Period Food Cravings Really Exist and Have a Scientific Basis, Study Shows
The study found a link between insulin sensitivity in the brain and the menstrual cycle, explaining what could be driving these cravings.
Food cravings during periods have been successfully portrayed in memes and pop culture as being inescapable and, on occasion, insatiable. Attracting one particularly towards carbs and sweets — like ice creams, fries, grilled cheese sandwiches, and piaza — period cravings are touted as the leading saboteurs of people’s diet schedules. Yet, over the years, naysayers have made attempts to dub these cravings as nothing but a myth; one study actually concluded: “[I]t is actually advertising and social conditioning that has led us to demolish the Dairy Milk, not our hormones.”
This has been countered multiple times, too. The latest study, published yesterday in Nature Metabolism, found an intriguing link between insulin sensitivity in the brain and the menstrual cycle, shedding light on a possible mechanism that could be driving these cravings. In the process, it also acknowledges the truth to the cravings that people experience on their periods.
The researchers recruited 11 women for the first leg of the study to measure the brain’s insulin sensitivity during during two distinct phases of the menstrual cycle: the follicular phase, associated with the body preparing the egg for ovulation, and the luteal phase, occurring after ovulation when the egg awaits fertilization. The results showed that, during the follicular phase, the brain exhibited greater sensitivity to insulin; in the luteal phase, the sensitivity reduces and insulin resistance increases. These fluctuations, then, could disrupt the regulation of energy production for the body and potentially interfere with insulin’s role in controlling appetite and regulating glucose levels and metabolism, the study noted.
The second leg of the experiment was aimed at validating the findings the researchers had arrived at thus far. Using neuroimaging to examine brain activity across the menstrual cycle — this time, with a different group of 15 women — the researchers stumbled upon a similar pattern of insulin sensitivity in the hypothalamus, or the “control center” for food intake and metabolism.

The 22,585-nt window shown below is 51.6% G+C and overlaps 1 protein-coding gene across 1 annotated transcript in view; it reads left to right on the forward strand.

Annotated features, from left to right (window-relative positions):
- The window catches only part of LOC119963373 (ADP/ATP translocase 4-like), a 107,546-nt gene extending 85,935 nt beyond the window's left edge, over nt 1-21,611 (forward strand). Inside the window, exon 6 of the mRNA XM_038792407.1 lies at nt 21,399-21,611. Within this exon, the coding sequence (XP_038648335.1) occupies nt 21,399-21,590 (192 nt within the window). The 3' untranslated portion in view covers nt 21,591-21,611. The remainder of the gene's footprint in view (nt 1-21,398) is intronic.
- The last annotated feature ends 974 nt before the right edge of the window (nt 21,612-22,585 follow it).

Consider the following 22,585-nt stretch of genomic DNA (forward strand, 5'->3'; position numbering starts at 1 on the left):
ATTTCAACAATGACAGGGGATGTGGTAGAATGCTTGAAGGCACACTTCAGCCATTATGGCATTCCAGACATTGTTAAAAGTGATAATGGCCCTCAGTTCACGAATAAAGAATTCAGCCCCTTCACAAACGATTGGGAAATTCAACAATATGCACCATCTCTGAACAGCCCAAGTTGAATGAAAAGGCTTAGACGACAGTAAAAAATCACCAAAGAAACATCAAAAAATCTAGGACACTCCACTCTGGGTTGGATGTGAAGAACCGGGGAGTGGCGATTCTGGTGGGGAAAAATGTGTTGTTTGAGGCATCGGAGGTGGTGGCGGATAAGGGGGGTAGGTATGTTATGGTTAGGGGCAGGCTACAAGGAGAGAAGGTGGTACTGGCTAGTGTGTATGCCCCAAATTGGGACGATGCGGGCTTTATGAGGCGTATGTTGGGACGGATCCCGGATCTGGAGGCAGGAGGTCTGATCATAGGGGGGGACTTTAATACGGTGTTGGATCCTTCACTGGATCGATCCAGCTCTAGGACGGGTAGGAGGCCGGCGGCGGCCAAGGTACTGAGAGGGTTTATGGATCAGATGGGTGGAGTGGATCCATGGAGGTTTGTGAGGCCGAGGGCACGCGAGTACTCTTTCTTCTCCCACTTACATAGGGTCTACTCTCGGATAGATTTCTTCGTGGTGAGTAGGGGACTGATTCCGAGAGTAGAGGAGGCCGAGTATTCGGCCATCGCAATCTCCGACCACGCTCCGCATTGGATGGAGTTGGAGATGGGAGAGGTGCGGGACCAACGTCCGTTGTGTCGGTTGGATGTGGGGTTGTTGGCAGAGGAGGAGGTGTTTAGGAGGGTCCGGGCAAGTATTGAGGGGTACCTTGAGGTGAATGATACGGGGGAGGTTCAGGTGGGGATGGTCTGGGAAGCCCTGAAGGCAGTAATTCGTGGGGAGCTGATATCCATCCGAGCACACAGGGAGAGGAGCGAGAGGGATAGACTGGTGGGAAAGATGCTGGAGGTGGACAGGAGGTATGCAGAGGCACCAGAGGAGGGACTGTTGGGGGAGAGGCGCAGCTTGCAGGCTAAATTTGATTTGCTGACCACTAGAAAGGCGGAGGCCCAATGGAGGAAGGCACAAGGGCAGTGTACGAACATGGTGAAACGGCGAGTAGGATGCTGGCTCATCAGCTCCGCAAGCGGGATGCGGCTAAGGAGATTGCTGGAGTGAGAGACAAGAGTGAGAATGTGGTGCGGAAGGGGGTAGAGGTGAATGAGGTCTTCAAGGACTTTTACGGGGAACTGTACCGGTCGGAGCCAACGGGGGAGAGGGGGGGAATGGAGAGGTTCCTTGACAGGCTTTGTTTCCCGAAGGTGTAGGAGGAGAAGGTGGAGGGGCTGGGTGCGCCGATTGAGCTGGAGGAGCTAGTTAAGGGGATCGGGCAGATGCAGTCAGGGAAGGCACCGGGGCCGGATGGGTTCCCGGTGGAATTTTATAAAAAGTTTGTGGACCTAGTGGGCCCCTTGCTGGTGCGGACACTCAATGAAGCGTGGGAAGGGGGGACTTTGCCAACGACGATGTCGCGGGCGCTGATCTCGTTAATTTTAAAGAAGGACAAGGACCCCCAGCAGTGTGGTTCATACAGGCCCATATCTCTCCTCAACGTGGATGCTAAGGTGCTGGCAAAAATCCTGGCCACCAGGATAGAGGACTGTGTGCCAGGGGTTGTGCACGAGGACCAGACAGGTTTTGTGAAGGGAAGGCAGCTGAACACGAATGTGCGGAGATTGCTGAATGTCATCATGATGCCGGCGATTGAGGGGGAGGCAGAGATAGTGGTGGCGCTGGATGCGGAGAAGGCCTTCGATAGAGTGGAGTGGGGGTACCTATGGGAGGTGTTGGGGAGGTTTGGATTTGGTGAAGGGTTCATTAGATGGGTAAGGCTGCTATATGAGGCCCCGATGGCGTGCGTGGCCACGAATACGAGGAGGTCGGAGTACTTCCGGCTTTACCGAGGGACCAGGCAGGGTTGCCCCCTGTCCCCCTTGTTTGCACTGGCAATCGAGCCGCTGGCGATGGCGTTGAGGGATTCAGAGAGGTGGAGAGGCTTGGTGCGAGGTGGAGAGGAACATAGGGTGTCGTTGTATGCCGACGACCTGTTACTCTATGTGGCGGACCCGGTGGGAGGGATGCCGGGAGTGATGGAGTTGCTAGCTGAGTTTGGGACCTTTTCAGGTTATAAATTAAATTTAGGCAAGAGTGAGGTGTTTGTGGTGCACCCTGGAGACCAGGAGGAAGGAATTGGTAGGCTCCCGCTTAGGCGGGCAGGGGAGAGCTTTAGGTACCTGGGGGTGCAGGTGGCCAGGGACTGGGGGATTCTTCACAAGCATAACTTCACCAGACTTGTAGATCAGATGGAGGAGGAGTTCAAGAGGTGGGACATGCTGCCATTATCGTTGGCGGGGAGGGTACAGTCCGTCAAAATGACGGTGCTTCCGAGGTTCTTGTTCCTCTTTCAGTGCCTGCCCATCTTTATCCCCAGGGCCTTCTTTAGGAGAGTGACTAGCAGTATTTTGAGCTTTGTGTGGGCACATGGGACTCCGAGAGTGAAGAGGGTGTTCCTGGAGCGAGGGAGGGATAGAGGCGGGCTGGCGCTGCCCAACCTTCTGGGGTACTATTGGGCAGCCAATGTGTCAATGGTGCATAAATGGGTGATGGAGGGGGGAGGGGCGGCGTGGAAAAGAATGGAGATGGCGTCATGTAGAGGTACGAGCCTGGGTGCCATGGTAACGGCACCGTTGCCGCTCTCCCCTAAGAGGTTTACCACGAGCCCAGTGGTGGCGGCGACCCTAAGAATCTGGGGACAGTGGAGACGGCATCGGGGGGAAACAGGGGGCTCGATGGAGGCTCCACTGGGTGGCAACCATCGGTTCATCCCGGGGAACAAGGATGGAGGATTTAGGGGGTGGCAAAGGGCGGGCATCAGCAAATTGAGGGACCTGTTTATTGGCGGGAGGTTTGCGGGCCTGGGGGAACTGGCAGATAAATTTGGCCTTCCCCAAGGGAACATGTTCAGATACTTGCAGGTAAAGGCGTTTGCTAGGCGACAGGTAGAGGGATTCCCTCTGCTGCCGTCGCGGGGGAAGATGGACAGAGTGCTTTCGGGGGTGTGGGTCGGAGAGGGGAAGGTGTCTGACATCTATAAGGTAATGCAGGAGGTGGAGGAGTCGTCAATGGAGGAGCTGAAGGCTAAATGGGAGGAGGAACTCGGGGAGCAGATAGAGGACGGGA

“The brain contributes to metabolic changes and probably changes eating behavior across the menstrual cycle,” Martin Heni, co-author of the study and head of the clinical research center for diabetes at the Eberhard Karls University in Germany, told Scientific American. “This is nothing bad. It’s physiological, but it may explain what many women report to us about what they feel across the menstrual cycle. This can be one underlying mechanism.”
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“As most studies on the action of insulin in the brain have focused on men, metabolic changes during the menstrual cycle in women remain poorly understood,” Nils Kroemer, a neuroscientist at the University of Bonn in Germany who wasn’t part of the study, wrote in a simultaneously-released editorial, dubbing the results of the research as “striking.” Continuing, he added, “By demonstrating the vital role of the action of insulin in the brain in orchestrating cycle-dependent adjustments in whole-body insulin sensitivity, their study may pave new avenues for optimized treatments that consider a correspondence between hormonal fluctuations and insulin sensitivity.”
It isn’t the first time that scientists have attempted to unravel the mystery behind period cravings, though. A 2016 study suggested that the sweet-vs.-savory-cravings also correspond with the rise-and-fall of different reproductive hormones: estradiol (or, estrogen) and progesterone, which drive us to yearn for carbs, at times, and stuff ourselves with sweets, during other times.
But those aren’t the only hormones responsible for fluctuating tastes and appetites. “Your serotonin levels also drop, while [y]our cortisol levels are steadily on the rise. The reduction of your feel-good hormone paired with the increase of your stress hormone makes you crave sugary foods, so that you can boost your serotonin levels once again and cheer yourself up,” notes one article.
Some experts also believe that craving for chocolates, in particular, is because its high in magnesium — an element that the body runs low on during the pre-menstrual phase. “During your period, your body is going through physiological changes. Your hormones are out of whack, causing you to crave certain nutrients,” Justine Roth, a dietician nutritionist, had told Women’s Health Mag. “If you’re craving something like that, you should listen to it. Otherwise it’s just going to get louder… [But i]t’s all about moderation,” she adds.
While a bunch of studies have focused on the role of estrogen-progesterone and serotonin-cortisol in period cravings, the present study is one of the first to explore the connection between insulin sensitivity in the brain and menstrual cycle-related food cravings. While further research with larger sample sizes is certainly needed — especially to factor in the influence of obesity, birth control usage, or conditions like polycystic ovary syndrome — these findings have certainly paved the way for a deeper understanding of the physiological mechanisms underlying these cravings, potentially offering insights into managing them and improving overall wellbeing for menstruating individuals.
Devrupa Rakshit is an Associate Editor at The Swaddle. She is a lawyer by education, a poet by accident, a painter by shaukh, and autistic by birth. You can find her on Instagram @devruparakshit.